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|Albertha Peacock (seated) proudly displays her smile to a dentist in the Clinical Geriatric Dentistry Program as her daughter, Fayetta Frances, looks on.|
Seventy-year-old Fayetta Frances and her 93-year-old mother, Albertha Peacock, have a lot to smile about these days, thanks to the Clinical Geriatric Dentistry Program at the Health Science Center.
Frances always worried about her aging mother's health. In 1999, she and her husband admitted Peacock to a long-term acute care home for the elderly. There, her mother received excellent health care
24 hours a day and was surrounded by other residents her age. Although she made many friends at her new home, Frances said her mother was not her "social butterfly" self.
"She was embarrassed to talk to the other residents because she had only five teeth," said Frances. "She didn't like her teeth, she didn't care to brush them and she had difficulty eating with them."
A history of limited access to dental care, heart disease, diabetes, limited dexterity due to osteoarthritis and the side effects of a long list of prescription medications caused her gradual tooth loss. Peacock's age, delicate medical condition and fixed income made her a high-risk patient, but a prime candidate for the Clinical Geriatric Dentistry Program.
The program, run through the Dental School, is the only one of its kind in South Texas. It offers seniors accessible dental care and consultative geriatric oral medicine evaluation. Dentists and hygienists are taught to identify and understand the complexities of treating patients who have serious medical conditions, functional limitations and long lists of prescription medications.
Michéle Saunders, D.M.D., professor of dental diagnostic science, established the program in 1988. In 1992, under the leadership of Eleonore Paunovich, D.D.S., it evolved into a full-time clinical activity.
"We started the program because we saw a growing need for specialized dental care for the elderly," said Dr. Paunovich, associate professor of dental diagnostic science. "Modern medicine and medical technology are keeping people alive longer, but not necessarily in the best of health."
More than 150 care facilities in San Antonio collaborate with the Clinical Geriatric Dentistry Program. In 1999, the staff at Peacock's care facility introduced her and her mother to the program. In a series of about eight visits - sometimes Frances would take her mother to the clinic at the UTHSC, and other times the dentist would visit Peacock at the nursing home facility - Peacock received a comprehensive cleaning, gum surgery, an upper denture and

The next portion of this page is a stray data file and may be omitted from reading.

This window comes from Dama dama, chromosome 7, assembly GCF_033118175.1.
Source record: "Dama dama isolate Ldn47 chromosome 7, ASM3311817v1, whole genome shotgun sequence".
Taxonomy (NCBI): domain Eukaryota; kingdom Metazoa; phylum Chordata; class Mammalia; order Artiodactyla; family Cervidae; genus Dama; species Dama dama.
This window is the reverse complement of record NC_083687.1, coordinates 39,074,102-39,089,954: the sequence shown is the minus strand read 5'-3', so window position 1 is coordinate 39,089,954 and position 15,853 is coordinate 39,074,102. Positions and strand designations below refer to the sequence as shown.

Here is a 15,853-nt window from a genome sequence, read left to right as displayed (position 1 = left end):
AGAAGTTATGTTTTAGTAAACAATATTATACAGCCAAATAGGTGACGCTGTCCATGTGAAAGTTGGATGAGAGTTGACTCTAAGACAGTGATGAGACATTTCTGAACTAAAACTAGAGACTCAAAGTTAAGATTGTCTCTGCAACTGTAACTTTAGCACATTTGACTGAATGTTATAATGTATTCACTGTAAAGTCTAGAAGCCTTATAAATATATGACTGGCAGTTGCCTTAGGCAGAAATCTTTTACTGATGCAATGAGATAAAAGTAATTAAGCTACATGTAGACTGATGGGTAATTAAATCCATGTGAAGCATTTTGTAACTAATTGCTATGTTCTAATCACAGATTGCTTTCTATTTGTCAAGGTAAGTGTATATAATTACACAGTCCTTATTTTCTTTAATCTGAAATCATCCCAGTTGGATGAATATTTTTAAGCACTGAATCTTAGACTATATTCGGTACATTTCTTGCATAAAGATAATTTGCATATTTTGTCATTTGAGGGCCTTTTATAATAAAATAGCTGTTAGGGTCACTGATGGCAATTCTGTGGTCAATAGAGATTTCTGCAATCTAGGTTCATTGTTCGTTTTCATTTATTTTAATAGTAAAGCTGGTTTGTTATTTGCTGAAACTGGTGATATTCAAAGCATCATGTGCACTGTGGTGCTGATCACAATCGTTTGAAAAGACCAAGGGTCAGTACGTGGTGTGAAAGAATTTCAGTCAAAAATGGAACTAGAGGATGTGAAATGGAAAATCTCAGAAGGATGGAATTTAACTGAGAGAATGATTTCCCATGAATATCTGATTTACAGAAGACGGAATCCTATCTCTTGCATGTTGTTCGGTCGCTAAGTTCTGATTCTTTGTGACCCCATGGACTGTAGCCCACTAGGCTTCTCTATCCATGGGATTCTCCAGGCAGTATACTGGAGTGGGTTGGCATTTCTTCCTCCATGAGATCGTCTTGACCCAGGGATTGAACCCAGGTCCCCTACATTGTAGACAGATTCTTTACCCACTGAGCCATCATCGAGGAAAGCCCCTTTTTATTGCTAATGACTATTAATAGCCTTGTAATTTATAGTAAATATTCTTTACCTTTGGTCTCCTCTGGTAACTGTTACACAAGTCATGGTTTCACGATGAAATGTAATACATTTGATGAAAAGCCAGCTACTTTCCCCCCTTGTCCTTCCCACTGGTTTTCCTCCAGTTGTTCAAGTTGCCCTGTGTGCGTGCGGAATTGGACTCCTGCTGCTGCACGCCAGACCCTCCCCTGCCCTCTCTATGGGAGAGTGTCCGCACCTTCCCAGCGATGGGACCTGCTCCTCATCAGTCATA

Frances recalls the day her mother returned to the nursing home with her new set of teeth. "As soon as I rolled her in her wheelchair through the front door of the building, she began to shout, 'look at my new teeth everyone! I've got new teeth!' She is so proud of her new teeth," Frances said. "She has also gained back the weight she lost, as well as her social demeanor."
Frances said she was so impressed with the dental care her mother received that she decided to become a patient of the Clinical Geriatric Dentistry Program.
Dentists receive specialized training through a geriatric dental fellowship program before they can practice at the clinic. The post-doctoral clinical program is a collaborative effort between the Health Science Center Dental School, the geriatric medicine program and the clinical oral health program at the South Texas Veterans Health Care System.
Health Science Center graduate Sarah Dirks, D.D.S., entered the geriatric dental fellowship program last year. "I am learning a great deal about specific diseases such as cardiovascular disease, respiratory disease, cancer, diabetes and neurological disorders and how they directly impact a patient's oral health," Dr. Dirks said. "The fellowship reminds me daily that all people should be treated with compassion and respect, regardless of their condition or limitations."
George Miller recently became one of Dr. Dirks' patients. He and his wife, Gerry, came to the Clinical Geriatric Dentistry Program last year, after they had nearly given up hope of finding a dentist who could properly treat George. The 82-year-old former Marine takes 11 medications daily to control his high blood pressure, heart valve prolapse and back pain.
"Dr. Dirks' knowledge of George's medical condition and her confidence level made us feel comfortable," Gerry said. "She provided George with new upper and lower dentures and some fillings. We are thrilled with her work and with the caring, compassionate and affordable treatment George receives."
Dr. Paunovich recently received a $409,500 grant from the Kronkosky Foundation. She hopes to expand the Clinical Geriatric Dentistry Program to include pre-doctoral students and to allow first-year dental students the opportunity to participate in the program through clinical rotations.
Since its inception, the Clinical Geriatric Dentistry Program has treated more than 600 elderly patients with everything from cancer to diabetes to Alzheimer's disease.